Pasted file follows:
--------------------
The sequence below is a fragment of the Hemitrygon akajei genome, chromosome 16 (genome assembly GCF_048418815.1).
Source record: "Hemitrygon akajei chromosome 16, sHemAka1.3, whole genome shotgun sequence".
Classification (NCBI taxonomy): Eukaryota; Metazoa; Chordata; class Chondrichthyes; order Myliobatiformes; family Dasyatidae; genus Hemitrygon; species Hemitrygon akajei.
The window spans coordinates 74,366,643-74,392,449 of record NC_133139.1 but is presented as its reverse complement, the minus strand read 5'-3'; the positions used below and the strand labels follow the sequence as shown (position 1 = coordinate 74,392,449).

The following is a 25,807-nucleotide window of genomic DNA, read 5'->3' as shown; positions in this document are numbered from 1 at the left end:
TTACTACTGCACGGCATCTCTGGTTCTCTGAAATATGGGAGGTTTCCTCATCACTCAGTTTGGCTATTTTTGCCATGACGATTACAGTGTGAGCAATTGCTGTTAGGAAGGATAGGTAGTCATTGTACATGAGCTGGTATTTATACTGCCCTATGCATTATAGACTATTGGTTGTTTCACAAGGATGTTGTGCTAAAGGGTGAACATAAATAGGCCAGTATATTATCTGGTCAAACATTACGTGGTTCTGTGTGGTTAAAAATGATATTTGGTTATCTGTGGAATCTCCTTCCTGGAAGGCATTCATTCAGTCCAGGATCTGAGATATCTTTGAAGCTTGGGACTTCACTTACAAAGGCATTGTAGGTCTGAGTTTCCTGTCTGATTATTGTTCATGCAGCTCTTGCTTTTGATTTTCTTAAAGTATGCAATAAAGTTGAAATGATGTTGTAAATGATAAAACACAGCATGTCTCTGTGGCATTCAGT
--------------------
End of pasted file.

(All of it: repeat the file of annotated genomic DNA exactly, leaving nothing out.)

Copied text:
The sequence below is a fragment of the Hemitrygon akajei genome, chromosome 16 (genome assembly GCF_048418815.1).
Source record: "Hemitrygon akajei chromosome 16, sHemAka1.3, whole genome shotgun sequence".
Classification (NCBI taxonomy): Eukaryota; Metazoa; Chordata; class Chondrichthyes; order Myliobatiformes; family Dasyatidae; genus Hemitrygon; species Hemitrygon akajei.
The window spans coordinates 74,366,643-74,392,449 of record NC_133139.1 but is presented as its reverse complement, the minus strand read 5'-3'; the positions used below and the strand labels follow the sequence as shown (position 1 = coordinate 74,392,449).

The following is a 25,807-nucleotide window of genomic DNA, read 5'->3' as shown; positions in this document are numbered from 1 at the left end:
TTACTACTGCACGGCATCTCTGGTTCTCTGAAATATGGGAGGTTTCCTCATCACTCAGTTTGGCTATTTTTGCCATGACGATTACAGTGTGAGCAATTGCTGTTAGGAAGGATAGGTAGTCATTGTACATGAGCTGGTATTTATACTGCCCTATGCATTATAGACTATTGGTTGTTTCACAAGGATGTTGTGCTAAAGGGTGAACATAAATAGGCCAGTATATTATCTGGTCAAACATTACGTGGTTCTGTGTGGTTAAAAATGATATTTGGTTATCTGTGGAATCTCCTTCCTGGAAGGCATTCATTCAGTCCAGGATCTGAGATATCTTTGAAGCTTGGGACTTCACTTACAAAGGCATTGTAGGTCTGAGTTTCCTGTCTGATTATTGTTCATGCAGCTCTTGCTTTTGATTTTCTTAAAGTATGCAATAAAGTTGAAATGATGTTGTAAATGATAAAACACAGCATGTCTCTGTGGCATTCAGT